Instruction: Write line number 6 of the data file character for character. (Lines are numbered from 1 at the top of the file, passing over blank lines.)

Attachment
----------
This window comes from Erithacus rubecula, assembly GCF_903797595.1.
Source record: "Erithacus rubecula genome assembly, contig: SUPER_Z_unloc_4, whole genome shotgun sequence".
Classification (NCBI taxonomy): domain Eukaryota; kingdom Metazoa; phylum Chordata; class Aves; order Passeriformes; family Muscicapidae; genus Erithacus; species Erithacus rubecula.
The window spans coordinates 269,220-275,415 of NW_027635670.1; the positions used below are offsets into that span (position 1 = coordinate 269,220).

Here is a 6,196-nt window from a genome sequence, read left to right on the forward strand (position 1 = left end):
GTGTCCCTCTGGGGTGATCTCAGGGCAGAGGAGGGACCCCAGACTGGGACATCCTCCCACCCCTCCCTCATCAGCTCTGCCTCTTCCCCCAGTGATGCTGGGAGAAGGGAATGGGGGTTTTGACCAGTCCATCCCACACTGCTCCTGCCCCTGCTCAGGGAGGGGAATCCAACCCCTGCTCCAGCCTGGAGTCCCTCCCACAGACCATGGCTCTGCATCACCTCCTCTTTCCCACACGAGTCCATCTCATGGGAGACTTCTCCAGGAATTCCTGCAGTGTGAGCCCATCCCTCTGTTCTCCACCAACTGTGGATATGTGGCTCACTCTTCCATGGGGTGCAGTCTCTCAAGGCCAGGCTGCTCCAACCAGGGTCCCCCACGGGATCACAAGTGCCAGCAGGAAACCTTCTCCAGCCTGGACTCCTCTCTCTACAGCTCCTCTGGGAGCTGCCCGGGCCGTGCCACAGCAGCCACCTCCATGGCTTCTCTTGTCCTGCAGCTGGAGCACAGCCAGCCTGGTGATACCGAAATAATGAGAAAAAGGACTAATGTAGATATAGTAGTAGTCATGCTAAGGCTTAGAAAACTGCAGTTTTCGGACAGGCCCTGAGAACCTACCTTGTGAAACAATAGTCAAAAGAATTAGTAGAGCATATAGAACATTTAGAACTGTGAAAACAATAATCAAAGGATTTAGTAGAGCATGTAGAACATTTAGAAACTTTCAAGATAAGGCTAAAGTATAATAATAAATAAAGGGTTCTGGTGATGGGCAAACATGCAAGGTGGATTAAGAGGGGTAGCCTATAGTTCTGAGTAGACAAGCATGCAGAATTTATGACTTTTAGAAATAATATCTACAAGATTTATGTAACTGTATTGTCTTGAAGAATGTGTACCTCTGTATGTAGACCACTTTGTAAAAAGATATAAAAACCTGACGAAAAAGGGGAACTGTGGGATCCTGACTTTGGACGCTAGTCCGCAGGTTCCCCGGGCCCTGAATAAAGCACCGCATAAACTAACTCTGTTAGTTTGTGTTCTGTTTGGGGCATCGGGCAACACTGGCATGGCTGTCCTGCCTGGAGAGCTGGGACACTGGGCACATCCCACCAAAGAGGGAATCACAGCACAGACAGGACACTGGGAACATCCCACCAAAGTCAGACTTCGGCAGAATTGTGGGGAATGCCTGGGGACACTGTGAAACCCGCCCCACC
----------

GTGTCCCTCTGGGGTGATCTCAGGGCAGAGGAGGGACCCCAGACTGGGACATCCTCCCACCCCTCCCTCATCAGCTCTGCCTCTTCCCCCAGTGATGCTGGGAGAAGGGAATGGGGGTTTTGACCAGTCCATCCCACACTGCTCCTGCCCCTGCTCAGGGAGGGGAATCCAACCCCTGCTCCAGCCTGGAGTCCCTCCCACAGACCATGGCTCTGCATCACCTCCTCTTTCCCACACGAGTCCATCTCATGGGAGACTTCTCCAGGAATTCCTGCAGTGTGAGCCCATCCCTCTGTTCTCCACCAACTGTGGATATGTGGCTCACTCTTCCATGGGGTGCAGTCTCTCAAGGCCAGGCTGCTCCAACCAGGGTCCCCCACGGGATCACAAGTGCCAGCAGGAAACCTTCTCCAGCCTGGACTCCTCTCTCTACAGCTCCTCTGGGAGCTGCCCGGGCCGTGCCACAGCAGCCACCTCCATGGCTTCTCTTGTCCTGCAGCTGGAGCACAGCCAGCCTGGTGATACCGAAATAATGAGAAAAAGGACTAATGTAGATATAGTAGTAGTCATGCTAAGGCTTAGAAAACTGCAGTTTTCGGACAGGCCCTGAGAACCTACCTTGTGAAACAATAGTCAAAAGAATTAGTAGAGCATATAGAACATTTAGAACTGTGAAAACAATAATCAAAGGATTTAGTAGAGCATGTAGAACATTTAGAAACTTTCAAGATAAGGCTAAAGTATAATAATAAATAAAGGGTTCTGGTGATGGGCAAACATGCAAGGTGGATTAAGAGGGGTAGCCTATAGTTCTGAGTAGACAAGCATGCAGAATTTATGACTTTTAGAAATAATATCTACAAGATTTATGTAACTGTATTGTCTTGAAGAATGTGTACCTCTGTATGTAGACCACTTTGTAAAAAGATATAAAAACCTGACGAAAAAGGGGAACTGTGGGATCCTGACTTTGGACGCTAGTCCGCAGGTTCCCCGGGCCCTGAATAAAGCACCGCATAAACTAACTCTGTTAGTTTGTGTTCTGTTTGGGGCATCGGGCAACACTGGCATGGCTGTCCTGCCTGGAGAGCTGGGACACTGGGCACATCCCACCAAAGAGGGAATCACAGCACAGACAGGACACTGGGAACATCCCACCAAAGTCAGACTTCGGCAGAATTGTGGGGAATGCCTGGGGACACTGTGAAACCCGCCCCACC